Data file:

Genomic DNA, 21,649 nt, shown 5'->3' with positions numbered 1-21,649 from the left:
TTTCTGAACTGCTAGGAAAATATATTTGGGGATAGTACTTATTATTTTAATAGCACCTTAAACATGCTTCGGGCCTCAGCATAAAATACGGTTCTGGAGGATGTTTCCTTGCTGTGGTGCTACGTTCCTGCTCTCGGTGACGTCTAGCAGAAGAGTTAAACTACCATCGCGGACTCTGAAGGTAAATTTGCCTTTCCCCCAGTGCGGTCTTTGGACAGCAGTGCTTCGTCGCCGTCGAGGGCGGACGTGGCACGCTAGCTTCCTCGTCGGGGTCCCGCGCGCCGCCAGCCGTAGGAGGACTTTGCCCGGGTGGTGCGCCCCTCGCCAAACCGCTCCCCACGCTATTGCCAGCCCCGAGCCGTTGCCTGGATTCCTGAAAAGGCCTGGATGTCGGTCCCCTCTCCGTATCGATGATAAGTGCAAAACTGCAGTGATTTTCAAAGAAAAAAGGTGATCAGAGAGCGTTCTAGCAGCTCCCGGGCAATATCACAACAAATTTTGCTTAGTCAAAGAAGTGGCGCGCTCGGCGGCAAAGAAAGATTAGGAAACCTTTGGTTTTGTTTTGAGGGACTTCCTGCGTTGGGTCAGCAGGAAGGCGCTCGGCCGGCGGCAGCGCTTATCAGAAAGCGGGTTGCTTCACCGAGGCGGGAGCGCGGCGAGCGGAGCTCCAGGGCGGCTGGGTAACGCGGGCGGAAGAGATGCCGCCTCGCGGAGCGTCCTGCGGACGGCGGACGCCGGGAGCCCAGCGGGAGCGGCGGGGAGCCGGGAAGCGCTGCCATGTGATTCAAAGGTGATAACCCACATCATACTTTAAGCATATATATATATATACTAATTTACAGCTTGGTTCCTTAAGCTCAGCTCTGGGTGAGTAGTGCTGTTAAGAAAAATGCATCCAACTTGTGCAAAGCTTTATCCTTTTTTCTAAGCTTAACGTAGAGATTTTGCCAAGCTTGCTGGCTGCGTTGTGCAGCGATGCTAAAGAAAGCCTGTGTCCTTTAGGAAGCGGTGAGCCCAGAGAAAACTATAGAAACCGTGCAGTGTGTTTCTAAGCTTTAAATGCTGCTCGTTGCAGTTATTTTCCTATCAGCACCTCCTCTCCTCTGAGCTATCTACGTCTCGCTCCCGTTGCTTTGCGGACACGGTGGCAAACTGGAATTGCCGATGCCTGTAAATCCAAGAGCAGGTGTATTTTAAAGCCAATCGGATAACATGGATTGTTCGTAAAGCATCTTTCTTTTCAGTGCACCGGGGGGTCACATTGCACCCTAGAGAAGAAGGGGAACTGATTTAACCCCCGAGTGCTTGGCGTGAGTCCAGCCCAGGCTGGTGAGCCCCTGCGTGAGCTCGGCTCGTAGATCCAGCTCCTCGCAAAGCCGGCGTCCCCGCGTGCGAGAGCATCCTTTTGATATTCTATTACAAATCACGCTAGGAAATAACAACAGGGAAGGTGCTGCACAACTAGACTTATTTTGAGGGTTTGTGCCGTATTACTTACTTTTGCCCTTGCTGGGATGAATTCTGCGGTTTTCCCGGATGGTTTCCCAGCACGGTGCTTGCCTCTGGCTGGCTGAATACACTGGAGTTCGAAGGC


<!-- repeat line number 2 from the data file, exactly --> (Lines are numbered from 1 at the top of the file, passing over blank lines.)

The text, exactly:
TTTCTGAACTGCTAGGAAAATATATTTGGGGATAGTACTTATTATTTTAATAGCACCTTAAACATGCTTCGGGCCTCAGCATAAAATACGGTTCTGGAGGATGTTTCCTTGCTGTGGTGCTACGTTCCTGCTCTCGGTGACGTCTAGCAGAAGAGTTAAACTACCATCGCGGACTCTGAAGGTAAATTTGCCTTTCCCCCAGTGCGGTCTTTGGACAGCAGTGCTTCGTCGCCGTCGAGGGCGGACGTGGCACGCTAGCTTCCTCGTCGGGGTCCCGCGCGCCGCCAGCCGTAGGAGGACTTTGCCCGGGTGGTGCGCCCCTCGCCAAACCGCTCCCCACGCTATTGCCAGCCCCGAGCCGTTGCCTGGATTCCTGAAAAGGCCTGGATGTCGGTCCCCTCTCCGTATCGATGATAAGTGCAAAACTGCAGTGATTTTCAAAGAAAAAAGGTGATCAGAGAGCGTTCTAGCAGCTCCCGGGCAATATCACAACAAATTTTGCTTAGTCAAAGAAGTGGCGCGCTCGGCGGCAAAGAAAGATTAGGAAACCTTTGGTTTTGTTTTGAGGGACTTCCTGCGTTGGGTCAGCAGGAAGGCGCTCGGCCGGCGGCAGCGCTTATCAGAAAGCGGGTTGCTTCACCGAGGCGGGAGCGCGGCGAGCGGAGCTCCAGGGCGGCTGGGTAACGCGGGCGGAAGAGATGCCGCCTCGCGGAGCGTCCTGCGGACGGCGGACGCCGGGAGCCCAGCGGGAGCGGCGGGGAGCCGGGAAGCGCTGCCATGTGATTCAAAGGTGATAACCCACATCATACTTTAAGCATATATATATATATACTAATTTACAGCTTGGTTCCTTAAGCTCAGCTCTGGGTGAGTAGTGCTGTTAAGAAAAATGCATCCAACTTGTGCAAAGCTTTATCCTTTTTTCTAAGCTTAACGTAGAGATTTTGCCAAGCTTGCTGGCTGCGTTGTGCAGCGATGCTAAAGAAAGCCTGTGTCCTTTAGGAAGCGGTGAGCCCAGAGAAAACTATAGAAACCGTGCAGTGTGTTTCTAAGCTTTAAATGCTGCTCGTTGCAGTTATTTTCCTATCAGCACCTCCTCTCCTCTGAGCTATCTACGTCTCGCTCCCGTTGCTTTGCGGACACGGTGGCAAACTGGAATTGCCGATGCCTGTAAATCCAAGAGCAGGTGTATTTTAAAGCCAATCGGATAACATGGATTGTTCGTAAAGCATCTTTCTTTTCAGTGCACCGGGGGGTCACATTGCACCCTAGAGAAGAAGGGGAACTGATTTAACCCCCGAGTGCTTGGCGTGAGTCCAGCCCAGGCTGGTGAGCCCCTGCGTGAGCTCGGCTCGTAGATCCAGCTCCTCGCAAAGCCGGCGTCCCCGCGTGCGAGAGCATCCTTTTGATATTCTATTACAAATCACGCTAGGAAATAACAACAGGGAAGGTGCTGCACAACTAGACTTATTTTGAGGGTTTGTGCCGTATTACTTACTTTTGCCCTTGCTGGGATGAATTCTGCGGTTTTCCCGGATGGTTTCCCAGCACGGTGCTTGCCTCTGGCTGGCTGAATACACTGGAGTTCGAAGGC